A MODEST PROPOSAL:
The Magic Onion
With the world anguishing over how to establish democracy in post-Saddam Iraq, with billions of oil dollars whirling into a black unknowable vortex of back room deals and hand picked leaders, I have a short sweet way of how to start.
Some time ago I designed and wrote a brochure for a new political party. They were just starting out and didn’t have much money. As a freelancer, neither did I. Nevertheless I believed in the cause so was happy apply my minimum hourly rate.
The party itself was no big deal: somewhat to the right of center, advocating direct democracy, recall of elected representatives, but I approached it with a passion.
I took the brochure to the home of the Party’s President. He was in the kitchen cooking when I arrived. When he saw and read the brochure he was delighted.
“This is exactly what the Party needs to say,” he exclaimed. “I can’t thank you enough, but we can’t pay you at all now. We’re a new party and we’ve run out of money.”
I told him his thanks were enough, but he still wanted to express his gratitude.
He grabbed an onion the size of a cantaloupe. It was a splendid thing. “Do you know that these Yakima Onions are the mildest, sweetest onions in the world?” he asked. “Look. You can eat them raw.” He bit off a piece and offered me one a bite. He was right. You could eat it raw. It was sweet.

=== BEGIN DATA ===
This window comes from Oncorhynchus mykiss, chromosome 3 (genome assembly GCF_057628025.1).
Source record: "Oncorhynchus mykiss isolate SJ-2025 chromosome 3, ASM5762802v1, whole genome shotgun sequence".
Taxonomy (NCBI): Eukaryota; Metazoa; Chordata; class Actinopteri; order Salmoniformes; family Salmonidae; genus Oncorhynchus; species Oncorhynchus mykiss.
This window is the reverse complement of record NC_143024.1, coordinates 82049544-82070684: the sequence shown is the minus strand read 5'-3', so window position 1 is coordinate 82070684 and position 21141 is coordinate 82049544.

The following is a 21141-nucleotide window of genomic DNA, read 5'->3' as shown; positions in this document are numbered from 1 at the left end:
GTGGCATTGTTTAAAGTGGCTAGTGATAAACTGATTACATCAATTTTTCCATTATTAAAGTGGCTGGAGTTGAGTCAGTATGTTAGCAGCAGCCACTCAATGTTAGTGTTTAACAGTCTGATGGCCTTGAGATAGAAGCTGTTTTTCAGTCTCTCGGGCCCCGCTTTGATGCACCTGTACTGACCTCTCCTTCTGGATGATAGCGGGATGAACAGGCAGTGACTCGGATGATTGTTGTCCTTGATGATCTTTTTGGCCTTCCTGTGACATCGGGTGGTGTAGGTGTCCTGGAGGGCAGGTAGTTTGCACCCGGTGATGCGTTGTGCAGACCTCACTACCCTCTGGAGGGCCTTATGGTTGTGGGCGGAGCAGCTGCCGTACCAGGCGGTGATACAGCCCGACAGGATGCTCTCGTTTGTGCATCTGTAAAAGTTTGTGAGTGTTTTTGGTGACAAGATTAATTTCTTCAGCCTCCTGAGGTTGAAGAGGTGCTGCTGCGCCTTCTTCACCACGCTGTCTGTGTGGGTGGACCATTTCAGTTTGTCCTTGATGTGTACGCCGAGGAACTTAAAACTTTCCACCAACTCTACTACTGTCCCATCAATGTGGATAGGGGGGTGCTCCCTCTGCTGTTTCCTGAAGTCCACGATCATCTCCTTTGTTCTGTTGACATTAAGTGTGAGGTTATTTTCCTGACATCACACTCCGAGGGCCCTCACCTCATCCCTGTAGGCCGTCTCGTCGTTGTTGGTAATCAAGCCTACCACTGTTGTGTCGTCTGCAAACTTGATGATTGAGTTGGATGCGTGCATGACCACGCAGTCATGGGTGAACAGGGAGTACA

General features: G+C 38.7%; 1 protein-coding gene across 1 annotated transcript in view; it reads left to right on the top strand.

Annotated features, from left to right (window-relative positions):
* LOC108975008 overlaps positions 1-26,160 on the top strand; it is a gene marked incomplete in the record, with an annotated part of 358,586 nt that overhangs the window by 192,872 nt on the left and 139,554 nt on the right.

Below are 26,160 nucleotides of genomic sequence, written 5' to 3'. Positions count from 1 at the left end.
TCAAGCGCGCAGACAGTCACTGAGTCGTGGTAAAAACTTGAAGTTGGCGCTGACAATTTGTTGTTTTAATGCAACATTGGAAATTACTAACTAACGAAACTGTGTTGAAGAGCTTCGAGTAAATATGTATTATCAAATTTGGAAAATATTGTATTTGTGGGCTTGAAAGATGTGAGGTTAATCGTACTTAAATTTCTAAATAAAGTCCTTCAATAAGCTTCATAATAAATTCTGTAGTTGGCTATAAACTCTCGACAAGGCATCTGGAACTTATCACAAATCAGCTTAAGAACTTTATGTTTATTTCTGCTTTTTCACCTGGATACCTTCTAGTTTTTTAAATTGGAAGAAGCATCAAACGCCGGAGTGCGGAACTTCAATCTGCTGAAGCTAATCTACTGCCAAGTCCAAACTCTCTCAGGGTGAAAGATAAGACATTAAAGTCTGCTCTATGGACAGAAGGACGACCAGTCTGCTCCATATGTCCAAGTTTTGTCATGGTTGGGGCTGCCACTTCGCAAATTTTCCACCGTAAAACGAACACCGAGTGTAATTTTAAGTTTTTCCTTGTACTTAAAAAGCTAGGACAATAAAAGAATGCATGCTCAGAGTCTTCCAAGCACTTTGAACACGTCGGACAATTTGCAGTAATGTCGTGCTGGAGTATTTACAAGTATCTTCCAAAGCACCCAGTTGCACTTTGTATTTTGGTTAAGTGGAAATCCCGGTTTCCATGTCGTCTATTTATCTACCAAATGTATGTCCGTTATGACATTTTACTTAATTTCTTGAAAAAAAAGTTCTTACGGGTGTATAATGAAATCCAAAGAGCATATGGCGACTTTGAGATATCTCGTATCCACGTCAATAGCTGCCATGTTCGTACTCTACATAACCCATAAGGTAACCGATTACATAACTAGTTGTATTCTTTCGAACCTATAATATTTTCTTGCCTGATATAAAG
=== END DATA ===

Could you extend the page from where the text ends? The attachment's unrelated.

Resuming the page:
“These are very hard to get. Here, go ahead, take one home,” he urged.
Again I assured him his thanks were enough, but he insisted. Thus I left with the payment of one onion.
When I got home my wife was hardly impressed. I felt like Jack in the Beanstalk, bringing home a lowly onion instead of cold hard cash. I wondered about depositing the onion at the bank. Maybe I should go back and get him to sign it. Then I could go to the bank and tell them this was payment for a worthy political cause. I could deposit the worth of one onion into my account and withdraw a few small potatoes—once the onion had cleared, of course.
My point is that it is not going to take billions of dollars for democracy to grow in Iraq. If the U.S. lets everyone have a go at it, at some point some poor dumb Iraqi freelancer is going to write a political brochure with real passion, and will pass it on to the party president and—if that person’s lucky —get paid an onion. It only requires that everyone get a fair shot at it; not just some hand-picked successor backed by guns and money.
You’d be surprised what can grow from one onion. In Iraq’s case it may well be a populist, democratic party committed to fairly representing every Iraqi man, woman and child. Although this may seem like wide-eyed idealism, there is every reason to hope for such a thing.
By the way, although I am not still involved with it, the party which could only afford to pay me an onion is now the official opposition party in the Canadian national parliament.
David Jenneson writes from North Vancouver, B.C., Canada.
Copyright © 2003 The Baltimore Chronicle and The Sentinel. All rights reserved. We invite your comments, criticisms and suggestions.
Republication or redistribution of Baltimore Chronicle and Sentinel content is expressly prohibited without their prior written consent.
This story was published on May 13, 2003.